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Philippians 3:12-4:1

Here are the answers to some questions from my recent sermon on Philippians 3:12-4:1.

Question 1

It kind of seemed like you were implying that there are people here at church who are better than others – “Better Christians”. Who are these growing people?

It’s important to remember that all Christians have equal status in Christ. We are all sinners who have been saved from God’s judgment through Jesus’ death and resurrection, entirely undeserved (e.g. Galatians 3:26-29).

However, in this passage Paul is implying that there are certain Christians who are worth following more than others. They are the ones who are living according to the pattern Paul gave them (Philippians 1:17) – i.e. those who, like Paul, are living their lives with the goal of resurrection and eternal life in mind.

How might you recognise them? There will be many things to look out for. They will be people who put serving Christ before other things. People who are willing to suffer for the sake of Jesus. People who think of others first before their own pleasure, their own interests, their own ambition (E.g. Philippians 2:3-4). People who make decisions about education, about jobs, about boyfriends and girlfriends and marriage partners, with God’s glory in mind before their own satisfaction. People who, in social situations, are not concerned for their own popularity or happiness, but for the comfort of others. People who give up their discretionary time to be involved in groups or activities that encourage others to grow in Christ or help to share Jesus with non-Christians. People who turn up faithfully to church and Bible study, week by week, because they care about their fellowship with others and want to encourage them. People who don’t spend their money on trivial gadgets or new cars or get massive house mortgages because they want to be free to use their time and money to serve Christ. The list could go on …

Question 2You spoke about putting ministry opportunities first. What about in the case where your gifts are quite flexible and you feel you could find a useful role in pretty much any church?

This is a great question – because if you’re asking it, it means you’ve already got the important question right. If you are striving for your resurrection life, and seeking to serve God and others in light of that goal, then your attitude and motivation is all in the right place.

However, the question then is, how do I make individual decisions about what to do in life (e.g. which church do I go to), especially if I have a choice? This becomes an area of wisdom, where there are no necessarily easy or cut-and-dried answers (I’d define biblical wisdom as “understanding the shape of the world, and acting accordingly”). Praying for wisdom is a good first step!

However, there are a number of questions that could guide your decision-making in this area.

  1. Is there anything obviously sinful or wrong about any of the choices you could make? This will rule out that choice!
  2. Can you see any possible long-term effects to your own Christian growth or godliness from any of the options you have ahead of you? For example, a church where the Bible is not taught systematically or where you are not challenged in your thinking and Christian life may, in the long term, be detrimental to your own growth and those you are trying to serve. Conversely, there may be an environment where you can grow to serve others more effectively over a lifetime of ministry.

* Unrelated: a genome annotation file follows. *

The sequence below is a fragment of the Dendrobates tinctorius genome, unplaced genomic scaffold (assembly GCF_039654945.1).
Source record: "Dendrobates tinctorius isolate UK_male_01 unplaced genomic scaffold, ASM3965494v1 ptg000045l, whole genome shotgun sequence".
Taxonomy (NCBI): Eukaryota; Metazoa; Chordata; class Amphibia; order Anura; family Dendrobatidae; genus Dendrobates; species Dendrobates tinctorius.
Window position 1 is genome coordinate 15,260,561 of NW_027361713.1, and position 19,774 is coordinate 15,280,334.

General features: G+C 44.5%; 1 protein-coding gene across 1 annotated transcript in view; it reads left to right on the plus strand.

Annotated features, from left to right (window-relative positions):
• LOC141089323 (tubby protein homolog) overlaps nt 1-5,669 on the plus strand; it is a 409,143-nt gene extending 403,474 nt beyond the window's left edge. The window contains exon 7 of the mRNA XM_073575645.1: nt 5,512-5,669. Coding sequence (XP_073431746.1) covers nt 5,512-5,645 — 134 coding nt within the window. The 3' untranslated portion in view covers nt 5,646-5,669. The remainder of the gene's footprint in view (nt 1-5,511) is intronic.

3. What actual opportunities are there to serve in a given context, and how closely do they match your gifts?
  4. What do others – especially those whom you trust as mature and growing Christians (cf. Philippians 1:17) think about the various choices you have in front of you? Often Christians will be able to think of issues (and even options) that you haven’t considered before – and they may be able to give you more objective advice about your own gifts.
  5. Don’t change lightly – remember that the situation God has placed you in and the relationships you currently have are very valuable (for yourself and others).

And remember that in areas like this, you’re free to make decisions. Rejoice in the choice that is before you, and if you have chosen with godly Christian wisdom, there is no need for regret. God is sovereign, and wherever you are, that is where God wants you to be!

Question 3

I’ve found that sometimes my longing for heaven is selfish. It’s about leaving the ‘crap’ of earthliness behind. I often struggle to find it the right motivation for gospel partnership.

Yeah – Paul had that longing too (Philippians 1:21-22). Often having our hearts fixed on heaven involves “hanging in there”, trusting in Jesus day by day, knowing that he who began a good work in you will faithfully bring it to completion on the day of Christ (Philippians 1:6).

But it’s worth remembering what resurrection actually means. We’re saved to be part of an everlasting, heavenly fellowship (or “partnership”) –

But you have come to Mount Zion, to the heavenly Jerusalem, the city of the living God. You have come to thousands upon thousands of angels in joyful assembly, to the church of the firstborn, whose names are written in heaven. (Hebrews 12:22-23)

The Christians you’re with today, you’re going to be with forever – albeit in relationships that are perfect and not full of all the ‘crap’ that often gets in the way of good relationships here. That’s why Paul decided it was better to stay with the Philippians, even though he knew that being with Christ was better by far.

Published inPhilippians

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